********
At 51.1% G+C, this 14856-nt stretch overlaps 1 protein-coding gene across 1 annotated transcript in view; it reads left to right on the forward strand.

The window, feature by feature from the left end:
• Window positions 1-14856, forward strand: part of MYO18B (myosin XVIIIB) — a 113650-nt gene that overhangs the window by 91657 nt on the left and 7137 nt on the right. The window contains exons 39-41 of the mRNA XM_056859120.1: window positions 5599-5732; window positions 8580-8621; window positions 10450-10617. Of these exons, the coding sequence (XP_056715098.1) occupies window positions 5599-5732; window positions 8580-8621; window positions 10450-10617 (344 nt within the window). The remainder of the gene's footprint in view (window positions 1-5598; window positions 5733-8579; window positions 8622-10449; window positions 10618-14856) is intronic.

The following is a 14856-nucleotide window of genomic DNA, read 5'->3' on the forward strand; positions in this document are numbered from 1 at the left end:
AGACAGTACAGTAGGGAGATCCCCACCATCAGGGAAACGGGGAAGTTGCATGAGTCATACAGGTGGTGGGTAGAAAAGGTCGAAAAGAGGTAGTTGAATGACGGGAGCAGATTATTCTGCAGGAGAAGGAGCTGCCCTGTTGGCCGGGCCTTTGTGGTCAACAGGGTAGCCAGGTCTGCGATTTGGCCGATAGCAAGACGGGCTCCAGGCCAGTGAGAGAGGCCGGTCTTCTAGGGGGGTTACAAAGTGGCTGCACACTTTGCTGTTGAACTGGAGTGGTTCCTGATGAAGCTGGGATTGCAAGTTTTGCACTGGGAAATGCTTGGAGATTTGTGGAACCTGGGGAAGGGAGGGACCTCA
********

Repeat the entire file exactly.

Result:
At 51.1% G+C, this 14856-nt stretch overlaps 1 protein-coding gene across 1 annotated transcript in view; it reads left to right on the forward strand.

The window, feature by feature from the left end:
• Window positions 1-14856, forward strand: part of MYO18B (myosin XVIIIB) — a 113650-nt gene that overhangs the window by 91657 nt on the left and 7137 nt on the right. The window contains exons 39-41 of the mRNA XM_056859120.1: window positions 5599-5732; window positions 8580-8621; window positions 10450-10617. Of these exons, the coding sequence (XP_056715098.1) occupies window positions 5599-5732; window positions 8580-8621; window positions 10450-10617 (344 nt within the window). The remainder of the gene's footprint in view (window positions 1-5598; window positions 5733-8579; window positions 8622-10449; window positions 10618-14856) is intronic.

The following is a 14856-nucleotide window of genomic DNA, read 5'->3' on the forward strand; positions in this document are numbered from 1 at the left end:
AGACAGTACAGTAGGGAGATCCCCACCATCAGGGAAACGGGGAAGTTGCATGAGTCATACAGGTGGTGGGTAGAAAAGGTCGAAAAGAGGTAGTTGAATGACGGGAGCAGATTATTCTGCAGGAGAAGGAGCTGCCCTGTTGGCCGGGCCTTTGTGGTCAACAGGGTAGCCAGGTCTGCGATTTGGCCGATAGCAAGACGGGCTCCAGGCCAGTGAGAGAGGCCGGTCTTCTAGGGGGGTTACAAAGTGGCTGCACACTTTGCTGTTGAACTGGAGTGGTTCCTGATGAAGCTGGGATTGCAAGTTTTGCACTGGGAAATGCTTGGAGATTTGTGGAACCTGGGGAAGGGAGGGACCTCA